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    I now nothing about your wood boilers and know very little about the Woodpecker but something doesn't add up. Unless your boiler only holds a couple sticks of wood, you shouldn't need to feed it every 2 hours if your living space is so easy to heat with literally no loss to the ground and 600 gallons of storage.

    I burn one fire for 3 to 4 hours per day to charge 500 gallons and heat from storage for the remaining 20 hours. If you're only pulling a couple degrees from your water, perhaps you should slow the flow to increase efficiency.
     
  11. Patti

    Patti
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    Hi! Just to clarify- I HAD a 25kW Woodpecker Pellet boiler, but this fall I took it out because I couldn't get the boiler to communicate with the water storage tank. This Fall, I put the Benjamin Wood boiler in, but I think it is really meant to be used more as a 'back-up' source of heat.
    I am thinking about putting in another outdoor wood boiler (independently manufactured).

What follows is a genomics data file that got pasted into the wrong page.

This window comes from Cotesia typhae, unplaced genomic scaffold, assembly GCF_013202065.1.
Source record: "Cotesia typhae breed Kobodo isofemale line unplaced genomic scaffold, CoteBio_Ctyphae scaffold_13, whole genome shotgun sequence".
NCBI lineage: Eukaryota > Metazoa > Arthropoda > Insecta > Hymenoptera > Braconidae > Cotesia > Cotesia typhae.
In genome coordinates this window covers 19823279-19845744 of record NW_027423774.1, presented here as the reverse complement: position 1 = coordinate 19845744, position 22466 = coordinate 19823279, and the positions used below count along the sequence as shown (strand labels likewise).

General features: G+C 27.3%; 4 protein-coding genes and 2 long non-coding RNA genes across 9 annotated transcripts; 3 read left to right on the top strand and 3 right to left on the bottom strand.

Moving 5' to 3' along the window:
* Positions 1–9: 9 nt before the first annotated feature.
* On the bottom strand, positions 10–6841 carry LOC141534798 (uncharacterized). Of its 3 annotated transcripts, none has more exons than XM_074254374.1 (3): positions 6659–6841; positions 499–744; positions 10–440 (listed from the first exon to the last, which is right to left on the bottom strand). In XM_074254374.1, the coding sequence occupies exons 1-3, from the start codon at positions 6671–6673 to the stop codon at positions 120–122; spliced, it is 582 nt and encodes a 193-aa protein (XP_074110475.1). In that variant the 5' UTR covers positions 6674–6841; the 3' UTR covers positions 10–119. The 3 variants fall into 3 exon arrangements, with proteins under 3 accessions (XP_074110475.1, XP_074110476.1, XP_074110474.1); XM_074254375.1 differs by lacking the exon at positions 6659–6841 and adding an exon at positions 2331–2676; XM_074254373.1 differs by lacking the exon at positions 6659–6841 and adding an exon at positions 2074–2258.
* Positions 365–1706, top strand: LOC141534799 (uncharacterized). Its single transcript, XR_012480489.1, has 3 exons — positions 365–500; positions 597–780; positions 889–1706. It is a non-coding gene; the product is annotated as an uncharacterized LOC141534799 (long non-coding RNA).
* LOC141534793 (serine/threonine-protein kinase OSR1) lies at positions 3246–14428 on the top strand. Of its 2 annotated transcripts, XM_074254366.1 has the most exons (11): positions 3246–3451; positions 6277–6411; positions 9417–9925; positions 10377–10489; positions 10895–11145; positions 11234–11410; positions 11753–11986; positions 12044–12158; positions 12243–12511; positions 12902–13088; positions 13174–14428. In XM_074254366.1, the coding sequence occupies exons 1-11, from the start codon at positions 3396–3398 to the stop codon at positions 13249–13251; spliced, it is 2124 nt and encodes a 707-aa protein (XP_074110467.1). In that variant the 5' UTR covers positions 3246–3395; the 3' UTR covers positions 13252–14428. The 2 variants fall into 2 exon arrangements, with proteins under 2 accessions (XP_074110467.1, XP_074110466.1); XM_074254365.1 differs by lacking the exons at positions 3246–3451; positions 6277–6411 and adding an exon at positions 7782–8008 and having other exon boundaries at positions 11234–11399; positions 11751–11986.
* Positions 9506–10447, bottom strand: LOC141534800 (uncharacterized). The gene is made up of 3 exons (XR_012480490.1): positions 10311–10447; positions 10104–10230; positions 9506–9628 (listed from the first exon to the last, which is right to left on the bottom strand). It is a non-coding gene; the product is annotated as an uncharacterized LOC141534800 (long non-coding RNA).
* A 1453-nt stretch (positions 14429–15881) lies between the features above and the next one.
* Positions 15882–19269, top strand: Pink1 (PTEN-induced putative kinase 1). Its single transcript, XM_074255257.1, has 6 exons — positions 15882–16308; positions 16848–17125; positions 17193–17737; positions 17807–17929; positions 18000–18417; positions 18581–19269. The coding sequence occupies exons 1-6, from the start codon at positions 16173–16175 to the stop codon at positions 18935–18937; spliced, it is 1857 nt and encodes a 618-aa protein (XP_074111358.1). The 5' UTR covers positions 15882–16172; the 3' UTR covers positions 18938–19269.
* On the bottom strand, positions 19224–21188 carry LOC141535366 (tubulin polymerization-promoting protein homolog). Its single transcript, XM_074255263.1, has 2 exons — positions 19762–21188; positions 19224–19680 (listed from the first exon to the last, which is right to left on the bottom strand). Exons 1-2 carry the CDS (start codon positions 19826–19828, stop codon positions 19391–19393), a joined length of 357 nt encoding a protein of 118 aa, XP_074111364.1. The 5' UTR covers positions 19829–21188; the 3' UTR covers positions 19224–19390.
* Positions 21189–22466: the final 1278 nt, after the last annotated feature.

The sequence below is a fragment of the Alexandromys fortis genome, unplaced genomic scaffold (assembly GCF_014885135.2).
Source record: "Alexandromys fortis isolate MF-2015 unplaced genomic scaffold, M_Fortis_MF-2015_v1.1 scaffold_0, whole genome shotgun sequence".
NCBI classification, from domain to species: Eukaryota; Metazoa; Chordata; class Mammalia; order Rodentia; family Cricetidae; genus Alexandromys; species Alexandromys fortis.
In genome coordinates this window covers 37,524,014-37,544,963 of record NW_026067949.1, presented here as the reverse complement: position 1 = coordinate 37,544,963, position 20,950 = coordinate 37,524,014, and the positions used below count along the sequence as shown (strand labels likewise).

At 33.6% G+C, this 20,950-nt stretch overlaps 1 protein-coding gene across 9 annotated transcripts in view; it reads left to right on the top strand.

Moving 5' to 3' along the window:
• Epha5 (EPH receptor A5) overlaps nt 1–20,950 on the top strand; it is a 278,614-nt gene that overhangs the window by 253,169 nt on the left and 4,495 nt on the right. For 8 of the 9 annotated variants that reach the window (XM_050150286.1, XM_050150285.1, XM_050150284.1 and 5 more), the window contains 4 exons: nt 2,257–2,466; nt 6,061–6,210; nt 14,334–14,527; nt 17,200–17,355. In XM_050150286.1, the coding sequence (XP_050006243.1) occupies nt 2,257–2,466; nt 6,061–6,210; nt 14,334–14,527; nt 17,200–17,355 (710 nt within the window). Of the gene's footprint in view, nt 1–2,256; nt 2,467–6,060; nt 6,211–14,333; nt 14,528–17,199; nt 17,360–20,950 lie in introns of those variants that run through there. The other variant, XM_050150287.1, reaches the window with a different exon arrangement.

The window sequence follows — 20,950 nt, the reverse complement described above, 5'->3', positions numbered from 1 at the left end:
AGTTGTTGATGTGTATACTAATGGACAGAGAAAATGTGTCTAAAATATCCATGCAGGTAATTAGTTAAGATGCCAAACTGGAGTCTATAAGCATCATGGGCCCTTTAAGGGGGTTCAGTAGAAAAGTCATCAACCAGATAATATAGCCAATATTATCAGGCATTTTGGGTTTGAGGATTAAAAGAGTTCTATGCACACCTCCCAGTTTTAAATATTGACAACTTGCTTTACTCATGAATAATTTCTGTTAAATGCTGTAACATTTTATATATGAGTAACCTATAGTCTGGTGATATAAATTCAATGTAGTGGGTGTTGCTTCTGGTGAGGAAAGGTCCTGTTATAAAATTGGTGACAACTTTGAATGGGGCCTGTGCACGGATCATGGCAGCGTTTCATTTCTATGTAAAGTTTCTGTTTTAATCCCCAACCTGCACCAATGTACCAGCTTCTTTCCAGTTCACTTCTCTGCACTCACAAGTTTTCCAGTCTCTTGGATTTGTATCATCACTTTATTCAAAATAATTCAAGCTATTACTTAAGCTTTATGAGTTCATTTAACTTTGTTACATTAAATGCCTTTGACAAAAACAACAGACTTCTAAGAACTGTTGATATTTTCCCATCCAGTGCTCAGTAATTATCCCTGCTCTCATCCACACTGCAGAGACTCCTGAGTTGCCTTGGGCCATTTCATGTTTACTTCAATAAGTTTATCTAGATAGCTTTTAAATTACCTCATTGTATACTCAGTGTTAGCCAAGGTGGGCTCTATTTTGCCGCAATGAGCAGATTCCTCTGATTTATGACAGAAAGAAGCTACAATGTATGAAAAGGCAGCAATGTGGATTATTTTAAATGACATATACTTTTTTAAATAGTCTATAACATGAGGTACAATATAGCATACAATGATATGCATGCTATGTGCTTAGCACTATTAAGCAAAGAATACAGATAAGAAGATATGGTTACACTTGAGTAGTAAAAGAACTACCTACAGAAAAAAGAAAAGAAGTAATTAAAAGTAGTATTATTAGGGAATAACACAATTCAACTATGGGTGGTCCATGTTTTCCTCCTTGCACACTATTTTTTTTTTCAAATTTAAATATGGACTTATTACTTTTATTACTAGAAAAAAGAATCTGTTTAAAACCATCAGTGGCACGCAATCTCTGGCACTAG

I noticed that you have an EKO 25kW....so I had a brief look at it. I have to do more research, but I was really surprised at the price. I thought that gassification units ran about $10,000. UGGHHH. This is so confusing. It seems like you guys in the States are LIGHT YEARS ahead of what happens up here in Canada. I don't even know where I could go to get a heat calculation done. I'm sure that the only way a company would do it up here would be if you were committing to buying one of their products- that's just the way they roll up here. Anyone know where I could find someone to do one in Midwestern Ontario? I would like to have an 'independent' simply because I don't want the 'calculations' based on a certain company's products, nor do I want to be pressured into buying a certain product. Thanks for any info you can offer! Patti
     
  12. maple1

    maple1
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    There are on-line heat loss calculators. I haven't used them, don't have links, but someone else here likely does. Or Google should find something.

    You are right about Canada being behind. I ordered my boiler from south of the border, sight unseen. No regrets though.